Taiwan ‘Disappointed’ and ‘Angry’ Over Exclusion from WHO’s Annual Meeting

May 19, 2020 Updated: May 19, 2020

Taiwan on May 19 said it was “disappointed and angry” that the World Health Organization (WHO) has not allowed it to participate in the U.N. agency’s annual World Health Assembly (WHA), which began virtually on Monday.

Non-WHO member Taiwan has lobbied to take part as an observer in this week’s virtual meeting of the WHA—the WHO’s decision-making body—to share the methods it used to combat the CCP (Chinese Communist Party) virus, commonly known as the novel coronavirus.

However, this has raised objections from the Chinese regime, which views Taiwan as part of its territory, and it has blocked the island’s participation in the WHA since President Tsai Ing-wen was elected in 2016.

Taiwan has maintained that the ongoing pandemic has made it more urgent than ever for it to have proper access to the WHO.

“We feel disappointed and angry about WHO’s decision of not inviting Taiwan to join this year’s WHA,” Yi-Chun Lo, deputy director general at Taiwan Centers for Disease Control, said Tuesday. “We feel we have so much to share about our successful experiences in this COVID-19 outbreak response.”

Taiwan’s Minister of Health and Welfare Chen Shih-chung, said earlier that the self-ruled island is dissatisfied that member states unanimously agreed to defer a decision on granting observer status to Taiwan until later this year.

“We put in our efforts [to get invited] up until the last moment, but it seems that we are unlikely to be invited, so we want to express our regret and dissatisfaction for the situation, as well as protest against it,” Chen said during a daily press briefing, adding that Taiwan had sent a letter to the WHO Secretariat in Geneva on Monday.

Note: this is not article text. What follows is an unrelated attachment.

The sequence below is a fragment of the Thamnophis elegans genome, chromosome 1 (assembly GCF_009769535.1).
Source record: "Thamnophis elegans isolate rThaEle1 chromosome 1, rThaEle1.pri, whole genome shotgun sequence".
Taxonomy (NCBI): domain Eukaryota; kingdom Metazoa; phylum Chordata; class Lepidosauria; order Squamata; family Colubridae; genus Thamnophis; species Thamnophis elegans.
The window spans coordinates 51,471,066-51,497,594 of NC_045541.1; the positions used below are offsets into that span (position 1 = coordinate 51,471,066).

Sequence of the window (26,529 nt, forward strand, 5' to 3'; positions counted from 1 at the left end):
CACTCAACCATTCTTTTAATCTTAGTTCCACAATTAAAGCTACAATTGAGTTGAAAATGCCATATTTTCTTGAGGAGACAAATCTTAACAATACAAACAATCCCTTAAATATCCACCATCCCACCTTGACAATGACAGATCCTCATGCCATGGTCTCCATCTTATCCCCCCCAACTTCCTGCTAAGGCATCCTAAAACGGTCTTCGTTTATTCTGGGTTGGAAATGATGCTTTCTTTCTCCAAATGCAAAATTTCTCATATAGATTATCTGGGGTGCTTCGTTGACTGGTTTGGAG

Chen said that Taiwan’s exclusion from the WHA’s 73rd annual meeting not only prevents it from sharing the methods it used to successfully battle the CCP virus, but it is also detrimental to Taiwan, as it cannot learn from the experiences of WHO member states, Taipei Times reported.

“We hope the WHO can remain professional and politically neutral, refuse political interference, and not neglect the right to health for any area or anyone in the world, as it should be equal to all,” he added.

In a statement Monday, Secretary of State Mike Pompeo said that the United States condemns Taiwan’s exclusion from the international body’s annual meeting.

“At a time when the world continues to struggle with the COVID-19 pandemic, we need multilateral institutions to deliver on their stated missions and to serve the interests of all member states, not to play politics while lives are at stake,” Pompeo said.

“Taiwan is a model world citizen, while the PRC (People’s Republic of China) continues to withhold vital information about the virus and its origins, deny access to their scientists and relevant facilities, censor discussion of the pandemic within China and on Chinese social media properties, and casts blame widely and recklessly,” he added.

“The [WHO] director-general’s lack of independence deprives the Assembly of Taiwan’s renowned scientific expertise on pandemic disease, and further damages the WHO’s credibility and effectiveness at a time when the world needs it the most.”

Responding to Pompeo’s statement, Sen. Marco Rubio (R-Fla.) wrote on Twitter: “Taiwan’s meaningful participation in the WHO is critical especially as we combat COVID-19. The U.S. stands with Taiwan, a fellow democracy that shares our values and is an important security and economic partner in the Indo-Pacific.”

Separately, on May 13 a group of more than 100 members of the European Parliament and one national parliament submitted an urgent open letter that calls on 27 EU health ministers to demand that the WHO reinstates Taiwan’s participation as an observer in the U.N. agency.

The WHO said it has no mandate to invite Taiwan to the WHA and that only member states can decide.

Reuters contributed to this report.